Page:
A new thriller, a boundary-breaking dance form, a classic tragedy, and a dramatic sequel, all on area stages this month, illustrate the creative urge to mold existing materials into new forms.
In the Valley, Silverthorne Theater Company presents White, Black and Blue, a new play by Steve Henderson and Will Chalmus. It’s a thriller with a sense of humor, a different kind of mistaken-identity adventure involving an unlikely trio.
In the middle of the night, an elderly white man is home alone when his door is kicked in by a black man who’s on the run from a cop (thus the play’s title). Joe is a retired academic, bookish and reclusive. Walter is a teacher and part-time musician who has just escaped an after-hours altercation, carrying the weapon of the off-duty police officer who was trying to intervene.
Each man is just as scared as the other, but they slowly — and amusingly — negotiate a détente, even a tentative relationship, based in part on mutual admiration of tough-guy fiction. Walter, it turns out, is not Joe’s notion of an armed minority — that is, until Lou, the blue point on the triangle, arrives in pursuit of Walter, and his gun.
Silverthorne’s production, playing July 19-28, features Sam Rush, Daniel Rios, and Steve Pierce, directed by Keith Langsdale.
Jacob’s Pillow Dance Festival never ceases to explore the outposts of modern dance. My recent encounter there was with Batsheva Dance Company’s Young Ensemble in Naharin’s Virus, a piece that merges dance with theater and movement with text. Ohad Naharin is the Israeli company’s audacious founder, and his “virus” is the dance system he created, called Gaga — no relation to the Lady but clearly connected to its lowercase meaning, reckless ardor and the demented end of crazy.
The piece incorporates spoken text from Peter Handke’s insolent deconstruction of performance conventions, Offending the Audience, which not only breaks the invisible “fourth wall” between actor and audience but comments on how it’s being broken. Another wall, high and solid (draw your own conclusions about its symbolism in modern-day Israel), likewise confounds our expectations. On it, the performers chalk graffiti including the word “Plastelina,” a brand of modeling clay, which becomes a near-acronym of “Palestine.” The 16 dancers wear white near-nude body stockings and crotch-high black leggings, an impudent getup that both titillates and gives the impression, when they turn away, that we’re being mooned.
The Pillow’s season continues through August with more boundary-breaking of genres including tap, hip hop, Afro-Caribbean, and contact improv, along with contemporary ballet and inside-the-lines modern dance as well.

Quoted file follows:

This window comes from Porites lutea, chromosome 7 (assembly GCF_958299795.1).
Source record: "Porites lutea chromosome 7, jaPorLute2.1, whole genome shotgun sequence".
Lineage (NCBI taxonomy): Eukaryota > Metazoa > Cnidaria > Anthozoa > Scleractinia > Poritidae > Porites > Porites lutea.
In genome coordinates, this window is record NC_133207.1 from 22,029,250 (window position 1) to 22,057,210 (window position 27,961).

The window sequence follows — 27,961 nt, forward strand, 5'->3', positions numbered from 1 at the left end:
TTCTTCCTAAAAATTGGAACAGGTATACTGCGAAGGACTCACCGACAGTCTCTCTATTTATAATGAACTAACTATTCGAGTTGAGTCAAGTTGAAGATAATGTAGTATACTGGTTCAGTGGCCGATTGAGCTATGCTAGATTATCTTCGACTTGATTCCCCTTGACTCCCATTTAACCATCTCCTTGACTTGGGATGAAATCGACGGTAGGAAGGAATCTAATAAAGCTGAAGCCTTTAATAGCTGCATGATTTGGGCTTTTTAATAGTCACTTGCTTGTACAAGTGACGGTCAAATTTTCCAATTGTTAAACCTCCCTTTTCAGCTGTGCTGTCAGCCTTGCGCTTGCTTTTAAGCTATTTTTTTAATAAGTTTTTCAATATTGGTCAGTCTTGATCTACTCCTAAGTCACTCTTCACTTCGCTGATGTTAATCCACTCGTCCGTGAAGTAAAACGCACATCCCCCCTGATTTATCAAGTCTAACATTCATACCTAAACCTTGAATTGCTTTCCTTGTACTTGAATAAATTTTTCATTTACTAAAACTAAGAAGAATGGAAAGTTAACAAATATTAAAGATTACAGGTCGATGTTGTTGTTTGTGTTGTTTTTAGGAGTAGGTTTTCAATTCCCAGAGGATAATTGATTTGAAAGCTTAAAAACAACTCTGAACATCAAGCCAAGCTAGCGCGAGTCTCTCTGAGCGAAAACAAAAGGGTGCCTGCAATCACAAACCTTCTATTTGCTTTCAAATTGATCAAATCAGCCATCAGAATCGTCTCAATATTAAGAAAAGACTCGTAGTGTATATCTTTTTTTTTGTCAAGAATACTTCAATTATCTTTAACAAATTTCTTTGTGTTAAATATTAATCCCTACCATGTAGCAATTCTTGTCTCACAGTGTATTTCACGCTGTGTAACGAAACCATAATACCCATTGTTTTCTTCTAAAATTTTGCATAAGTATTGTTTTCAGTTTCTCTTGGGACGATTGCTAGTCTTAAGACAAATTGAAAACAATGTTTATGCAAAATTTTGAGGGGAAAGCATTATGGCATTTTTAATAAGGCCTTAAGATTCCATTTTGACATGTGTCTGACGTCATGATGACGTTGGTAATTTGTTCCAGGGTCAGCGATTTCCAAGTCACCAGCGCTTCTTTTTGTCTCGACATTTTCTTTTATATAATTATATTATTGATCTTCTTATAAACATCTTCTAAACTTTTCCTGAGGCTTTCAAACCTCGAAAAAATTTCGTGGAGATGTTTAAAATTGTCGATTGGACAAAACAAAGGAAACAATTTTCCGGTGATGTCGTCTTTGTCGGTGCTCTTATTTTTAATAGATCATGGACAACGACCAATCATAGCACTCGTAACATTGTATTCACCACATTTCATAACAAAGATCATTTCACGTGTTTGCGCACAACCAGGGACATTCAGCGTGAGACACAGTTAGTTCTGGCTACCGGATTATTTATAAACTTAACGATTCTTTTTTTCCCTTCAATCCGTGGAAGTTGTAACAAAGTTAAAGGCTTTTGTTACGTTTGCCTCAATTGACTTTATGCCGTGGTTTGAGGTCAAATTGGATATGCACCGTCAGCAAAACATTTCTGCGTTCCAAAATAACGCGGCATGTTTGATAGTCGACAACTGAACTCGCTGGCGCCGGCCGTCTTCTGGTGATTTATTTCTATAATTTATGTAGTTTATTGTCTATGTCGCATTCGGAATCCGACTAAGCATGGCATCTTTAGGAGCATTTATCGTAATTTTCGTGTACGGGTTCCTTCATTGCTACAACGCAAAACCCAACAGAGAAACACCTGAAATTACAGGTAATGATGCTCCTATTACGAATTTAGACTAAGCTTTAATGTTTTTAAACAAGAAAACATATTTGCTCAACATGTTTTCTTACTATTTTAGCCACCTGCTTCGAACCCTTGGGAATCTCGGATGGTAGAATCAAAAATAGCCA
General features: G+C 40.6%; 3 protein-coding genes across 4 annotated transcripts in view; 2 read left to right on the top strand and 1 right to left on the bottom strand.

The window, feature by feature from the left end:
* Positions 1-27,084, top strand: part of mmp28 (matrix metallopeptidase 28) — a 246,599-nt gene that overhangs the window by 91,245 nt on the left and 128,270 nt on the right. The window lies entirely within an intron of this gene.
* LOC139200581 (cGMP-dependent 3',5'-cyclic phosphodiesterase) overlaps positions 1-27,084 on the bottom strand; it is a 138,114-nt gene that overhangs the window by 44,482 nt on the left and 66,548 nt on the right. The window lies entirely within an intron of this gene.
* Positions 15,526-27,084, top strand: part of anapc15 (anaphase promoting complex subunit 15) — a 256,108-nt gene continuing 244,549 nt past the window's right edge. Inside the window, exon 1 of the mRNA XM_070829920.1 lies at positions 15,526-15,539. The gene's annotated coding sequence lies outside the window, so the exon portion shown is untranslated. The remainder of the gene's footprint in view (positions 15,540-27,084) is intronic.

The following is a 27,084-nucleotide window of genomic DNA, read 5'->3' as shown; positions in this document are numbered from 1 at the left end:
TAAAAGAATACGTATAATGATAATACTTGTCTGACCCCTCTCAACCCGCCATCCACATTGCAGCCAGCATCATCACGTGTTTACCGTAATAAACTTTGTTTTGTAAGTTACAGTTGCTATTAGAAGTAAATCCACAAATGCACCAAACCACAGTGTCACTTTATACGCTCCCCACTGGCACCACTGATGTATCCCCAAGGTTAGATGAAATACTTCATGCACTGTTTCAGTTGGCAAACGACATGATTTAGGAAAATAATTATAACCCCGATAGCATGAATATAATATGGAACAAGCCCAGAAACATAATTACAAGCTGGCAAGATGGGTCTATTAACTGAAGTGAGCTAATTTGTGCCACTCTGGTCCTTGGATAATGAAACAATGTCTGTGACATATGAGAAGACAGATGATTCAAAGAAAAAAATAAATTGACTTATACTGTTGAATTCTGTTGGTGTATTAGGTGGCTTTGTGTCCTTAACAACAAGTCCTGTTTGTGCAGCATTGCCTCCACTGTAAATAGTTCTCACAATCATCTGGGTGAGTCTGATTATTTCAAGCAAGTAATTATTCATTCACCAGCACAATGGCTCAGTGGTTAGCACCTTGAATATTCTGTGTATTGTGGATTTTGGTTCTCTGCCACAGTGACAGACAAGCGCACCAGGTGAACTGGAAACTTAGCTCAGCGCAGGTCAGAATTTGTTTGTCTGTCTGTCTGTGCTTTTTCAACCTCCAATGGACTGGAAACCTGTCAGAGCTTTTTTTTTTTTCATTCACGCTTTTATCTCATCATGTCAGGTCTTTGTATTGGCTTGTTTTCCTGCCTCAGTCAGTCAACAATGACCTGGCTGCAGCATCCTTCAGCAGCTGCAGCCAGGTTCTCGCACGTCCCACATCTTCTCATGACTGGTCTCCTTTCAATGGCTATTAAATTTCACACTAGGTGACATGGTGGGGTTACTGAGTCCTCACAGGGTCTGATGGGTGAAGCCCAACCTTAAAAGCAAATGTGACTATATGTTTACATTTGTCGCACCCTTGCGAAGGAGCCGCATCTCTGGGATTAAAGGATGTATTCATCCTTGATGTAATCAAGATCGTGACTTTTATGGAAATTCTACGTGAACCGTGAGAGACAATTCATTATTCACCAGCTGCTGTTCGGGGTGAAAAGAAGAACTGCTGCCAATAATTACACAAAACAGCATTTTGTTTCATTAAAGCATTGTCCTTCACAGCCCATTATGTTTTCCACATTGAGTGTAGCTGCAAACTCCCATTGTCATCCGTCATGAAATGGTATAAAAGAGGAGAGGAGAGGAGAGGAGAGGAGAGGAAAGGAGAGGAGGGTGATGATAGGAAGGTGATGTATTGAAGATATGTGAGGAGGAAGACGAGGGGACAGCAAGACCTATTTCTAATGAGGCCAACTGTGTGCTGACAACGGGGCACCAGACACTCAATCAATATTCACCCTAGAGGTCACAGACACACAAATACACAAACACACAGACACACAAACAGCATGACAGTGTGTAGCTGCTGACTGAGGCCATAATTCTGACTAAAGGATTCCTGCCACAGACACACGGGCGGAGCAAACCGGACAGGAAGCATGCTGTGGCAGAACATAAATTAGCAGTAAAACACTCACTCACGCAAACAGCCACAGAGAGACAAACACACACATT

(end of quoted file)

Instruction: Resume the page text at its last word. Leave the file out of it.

When, in 1879, Nora Helmer famously slammed the door on her empty marriage at the end of Ibsen’s A Doll’s House, she changed the course of theatrical history, and social history as well. But shutting the door on one story implicitly opened another, and thus left a question hanging.
What became of Nora after she claimed her freedom? Lucas Hnath has an idea about that, and he presents it in A Doll’s House, Part 2. So when Nora knocks on the door she closed behind her, 15 years after her departure, her husband, daughter, and housekeeper are as curious as generations of theatergoers have been to find out what happened next.
The play is a seriocomic investigation of motives, resentments, attachments, and consequences. It runs July 12-28 at Barrington Stage Company in Pittsfield, with Laila Robins, BSC favorite Christopher Innvar, Mary Stout, and Ashley Bufkin.
Shakespeare & Company’s Macbeth shakes up the Bard’s tragedy and strips it down. Melia Bensussen’s production, playing in Lenox through August 5, employs nine actors and just one witch. Bensussen has trimmed the text and reshuffled parts of it, creating shortcuts to spur and tighten the action. Much of this works thrillingly. Banquo (Ella Loudon), for instance, is dispatched in one solo line and a spurt of blood, then lingers at the fringes of the rest of the play, mocking his killer.
The production brings the audience up close via Cristina Todesco’s ramped, multi-level set and direct address in Macbeth’s soliloquies, making us co-conspirators with the murderous Scotsman. Bensussen also inserts a jokey curtain speech, delivered by the play’s comic relief character (Nigel Gore), which sets a tone that blunts the horrors to come and encourages the chuckles that, on opening night, bubbled up at every perceived opportunity.
As the Macbeths, S&Co veterans Jonathan Croy and Tod Randolph deliver a pair of the most intelligently conceived and deeply felt renditions I’ve seen. The support they receive is uneven, as the director, perhaps overly focused on her intricate concept, often seems to have left her actors to their own devices.
Chris Rohmann is at StageStruck@crocker.com and valleyadvocate.com/author/chris-rohmann.